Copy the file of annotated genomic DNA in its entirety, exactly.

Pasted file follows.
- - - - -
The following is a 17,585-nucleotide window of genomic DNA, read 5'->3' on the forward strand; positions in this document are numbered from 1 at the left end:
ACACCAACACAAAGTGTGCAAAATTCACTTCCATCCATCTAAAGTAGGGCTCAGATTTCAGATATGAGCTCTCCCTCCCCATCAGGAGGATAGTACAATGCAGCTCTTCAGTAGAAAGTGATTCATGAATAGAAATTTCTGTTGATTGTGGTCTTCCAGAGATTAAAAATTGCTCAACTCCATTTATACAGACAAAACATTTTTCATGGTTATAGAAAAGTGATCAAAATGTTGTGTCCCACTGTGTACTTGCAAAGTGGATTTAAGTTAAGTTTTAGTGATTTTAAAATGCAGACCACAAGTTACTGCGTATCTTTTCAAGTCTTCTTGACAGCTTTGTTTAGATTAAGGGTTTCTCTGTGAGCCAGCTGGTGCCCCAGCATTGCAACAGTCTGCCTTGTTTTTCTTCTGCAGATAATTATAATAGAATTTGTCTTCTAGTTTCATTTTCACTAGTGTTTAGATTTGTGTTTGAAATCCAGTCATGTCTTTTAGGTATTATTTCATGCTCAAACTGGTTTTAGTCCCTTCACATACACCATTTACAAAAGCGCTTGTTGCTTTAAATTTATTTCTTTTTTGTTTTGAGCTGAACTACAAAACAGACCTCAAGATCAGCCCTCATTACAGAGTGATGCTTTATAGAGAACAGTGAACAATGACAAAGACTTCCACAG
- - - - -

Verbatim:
The following is a 17,585-nucleotide window of genomic DNA, read 5'->3' on the forward strand; positions in this document are numbered from 1 at the left end:
ACACCAACACAAAGTGTGCAAAATTCACTTCCATCCATCTAAAGTAGGGCTCAGATTTCAGATATGAGCTCTCCCTCCCCATCAGGAGGATAGTACAATGCAGCTCTTCAGTAGAAAGTGATTCATGAATAGAAATTTCTGTTGATTGTGGTCTTCCAGAGATTAAAAATTGCTCAACTCCATTTATACAGACAAAACATTTTTCATGGTTATAGAAAAGTGATCAAAATGTTGTGTCCCACTGTGTACTTGCAAAGTGGATTTAAGTTAAGTTTTAGTGATTTTAAAATGCAGACCACAAGTTACTGCGTATCTTTTCAAGTCTTCTTGACAGCTTTGTTTAGATTAAGGGTTTCTCTGTGAGCCAGCTGGTGCCCCAGCATTGCAACAGTCTGCCTTGTTTTTCTTCTGCAGATAATTATAATAGAATTTGTCTTCTAGTTTCATTTTCACTAGTGTTTAGATTTGTGTTTGAAATCCAGTCATGTCTTTTAGGTATTATTTCATGCTCAAACTGGTTTTAGTCCCTTCACATACACCATTTACAAAAGCGCTTGTTGCTTTAAATTTATTTCTTTTTTGTTTTGAGCTGAACTACAAAACAGACCTCAAGATCAGCCCTCATTACAGAGTGATGCTTTATAGAGAACAGTGAACAATGACAAAGACTTCCACAG